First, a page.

Which Cities are Implementing It?

Currently, some cities like Bogota, Seattle and Milan are implementing this concept in various ways. In Tokyo, for example, the city is developing a 15-minute living zone by providing more walkable streets and bike paths; increasing access to public transportation; developing green spaces; and decentralizing commercial areas. In Los Angeles, the 15-minute city concept is being implemented by introducing more dedicated bus lanes and reducing car traffic levels in some neighborhoods.

The 15-minute city concept has several advantages. It can help improve air quality; reduce noise levels; increase access to essential services for all citizens regardless of income level or social class; reduce dependence on private cars for getting around; promote healthy lifestyles through active travel such as walking and biking; create more shared public spaces where people can interact with each other outside of their homes, etc.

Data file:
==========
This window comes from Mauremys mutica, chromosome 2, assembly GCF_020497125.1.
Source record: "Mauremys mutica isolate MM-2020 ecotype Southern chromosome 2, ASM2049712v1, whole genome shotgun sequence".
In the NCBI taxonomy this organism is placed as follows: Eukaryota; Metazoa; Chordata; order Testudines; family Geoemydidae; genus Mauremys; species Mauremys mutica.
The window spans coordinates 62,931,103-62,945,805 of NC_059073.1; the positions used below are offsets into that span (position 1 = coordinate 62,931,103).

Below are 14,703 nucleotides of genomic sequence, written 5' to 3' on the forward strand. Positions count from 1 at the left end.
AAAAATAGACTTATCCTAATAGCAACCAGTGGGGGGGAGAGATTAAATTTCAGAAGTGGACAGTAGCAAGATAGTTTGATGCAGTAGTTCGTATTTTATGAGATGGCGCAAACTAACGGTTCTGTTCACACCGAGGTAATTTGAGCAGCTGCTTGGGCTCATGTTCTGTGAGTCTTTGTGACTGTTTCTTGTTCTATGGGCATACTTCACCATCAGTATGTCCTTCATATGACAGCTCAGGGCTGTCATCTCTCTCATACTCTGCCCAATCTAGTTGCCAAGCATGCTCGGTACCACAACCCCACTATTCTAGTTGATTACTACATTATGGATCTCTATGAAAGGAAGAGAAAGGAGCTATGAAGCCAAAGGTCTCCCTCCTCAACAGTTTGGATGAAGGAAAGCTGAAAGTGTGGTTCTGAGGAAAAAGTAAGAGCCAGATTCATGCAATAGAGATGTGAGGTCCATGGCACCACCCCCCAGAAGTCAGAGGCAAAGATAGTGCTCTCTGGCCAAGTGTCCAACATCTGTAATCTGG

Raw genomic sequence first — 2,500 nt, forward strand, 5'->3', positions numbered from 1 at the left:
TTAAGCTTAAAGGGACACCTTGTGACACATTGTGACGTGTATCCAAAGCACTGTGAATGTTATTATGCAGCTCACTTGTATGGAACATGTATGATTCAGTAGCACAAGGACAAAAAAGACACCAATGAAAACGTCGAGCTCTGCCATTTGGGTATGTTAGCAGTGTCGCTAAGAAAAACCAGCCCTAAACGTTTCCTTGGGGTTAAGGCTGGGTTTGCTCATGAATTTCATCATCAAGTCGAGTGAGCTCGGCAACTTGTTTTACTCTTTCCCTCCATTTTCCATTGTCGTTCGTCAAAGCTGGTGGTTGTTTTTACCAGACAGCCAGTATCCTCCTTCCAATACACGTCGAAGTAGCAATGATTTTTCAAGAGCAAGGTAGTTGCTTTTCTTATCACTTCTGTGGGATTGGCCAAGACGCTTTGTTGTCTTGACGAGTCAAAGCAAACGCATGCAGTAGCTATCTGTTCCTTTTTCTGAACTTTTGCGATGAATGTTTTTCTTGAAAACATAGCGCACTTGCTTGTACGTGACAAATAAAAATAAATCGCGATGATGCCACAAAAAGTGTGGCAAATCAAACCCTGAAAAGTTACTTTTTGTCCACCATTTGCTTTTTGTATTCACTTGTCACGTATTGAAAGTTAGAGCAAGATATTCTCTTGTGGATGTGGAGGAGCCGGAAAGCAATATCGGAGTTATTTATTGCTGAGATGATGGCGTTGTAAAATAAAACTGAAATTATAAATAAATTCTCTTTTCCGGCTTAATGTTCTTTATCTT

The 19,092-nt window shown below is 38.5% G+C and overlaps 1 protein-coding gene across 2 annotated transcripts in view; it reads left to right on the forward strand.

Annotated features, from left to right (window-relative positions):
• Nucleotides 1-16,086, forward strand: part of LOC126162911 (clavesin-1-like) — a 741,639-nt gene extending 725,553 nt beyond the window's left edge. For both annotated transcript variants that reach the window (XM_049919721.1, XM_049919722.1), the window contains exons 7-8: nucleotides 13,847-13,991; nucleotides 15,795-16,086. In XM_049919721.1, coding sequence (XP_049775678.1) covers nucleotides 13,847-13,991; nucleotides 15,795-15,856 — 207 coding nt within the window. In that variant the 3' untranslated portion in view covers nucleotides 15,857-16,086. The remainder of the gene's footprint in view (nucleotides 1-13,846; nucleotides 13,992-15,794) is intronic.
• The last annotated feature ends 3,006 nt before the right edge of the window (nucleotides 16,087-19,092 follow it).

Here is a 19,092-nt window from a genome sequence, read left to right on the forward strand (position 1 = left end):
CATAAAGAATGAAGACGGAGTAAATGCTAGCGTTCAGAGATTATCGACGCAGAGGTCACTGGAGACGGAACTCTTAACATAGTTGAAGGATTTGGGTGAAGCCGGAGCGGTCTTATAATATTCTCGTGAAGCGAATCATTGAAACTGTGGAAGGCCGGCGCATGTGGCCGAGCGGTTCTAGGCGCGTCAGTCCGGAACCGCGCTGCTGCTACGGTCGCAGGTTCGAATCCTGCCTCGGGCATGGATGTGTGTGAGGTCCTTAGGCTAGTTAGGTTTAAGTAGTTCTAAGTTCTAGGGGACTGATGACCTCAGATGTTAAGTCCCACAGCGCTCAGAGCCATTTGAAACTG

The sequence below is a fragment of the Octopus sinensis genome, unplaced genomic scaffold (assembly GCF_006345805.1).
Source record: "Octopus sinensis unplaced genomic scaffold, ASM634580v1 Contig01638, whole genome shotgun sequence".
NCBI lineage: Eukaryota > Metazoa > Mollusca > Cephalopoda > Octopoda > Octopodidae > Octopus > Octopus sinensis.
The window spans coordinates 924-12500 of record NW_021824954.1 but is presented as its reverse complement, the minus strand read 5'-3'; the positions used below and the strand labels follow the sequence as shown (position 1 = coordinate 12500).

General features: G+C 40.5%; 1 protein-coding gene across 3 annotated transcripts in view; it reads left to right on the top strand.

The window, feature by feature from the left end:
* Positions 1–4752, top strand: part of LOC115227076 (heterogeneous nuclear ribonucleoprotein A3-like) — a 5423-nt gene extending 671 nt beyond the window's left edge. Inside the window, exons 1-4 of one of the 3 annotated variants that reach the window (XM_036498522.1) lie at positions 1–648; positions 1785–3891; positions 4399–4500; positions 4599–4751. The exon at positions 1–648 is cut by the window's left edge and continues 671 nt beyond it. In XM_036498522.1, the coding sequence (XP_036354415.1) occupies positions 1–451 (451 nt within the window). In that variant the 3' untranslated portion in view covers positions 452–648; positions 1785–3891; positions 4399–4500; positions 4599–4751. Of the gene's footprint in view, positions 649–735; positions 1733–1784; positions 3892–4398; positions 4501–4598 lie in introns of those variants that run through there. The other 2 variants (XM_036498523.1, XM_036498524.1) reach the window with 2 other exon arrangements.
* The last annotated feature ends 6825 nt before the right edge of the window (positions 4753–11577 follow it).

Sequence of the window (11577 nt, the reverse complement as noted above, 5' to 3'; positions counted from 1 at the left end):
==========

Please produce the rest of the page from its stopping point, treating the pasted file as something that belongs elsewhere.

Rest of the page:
At the same time, however, this concept has some drawbacks. One of these is that it can be costly to implement as it requires significant investment in infrastructure and other services. Another is that it can create further segregation if not properly planned, as wealthier people tend to have better access to public transport or bike paths than those from poorer areas. Finally, 15-minute cities are inherently unstable; even if they succeed initially, they may not last very long.

Final Thoughts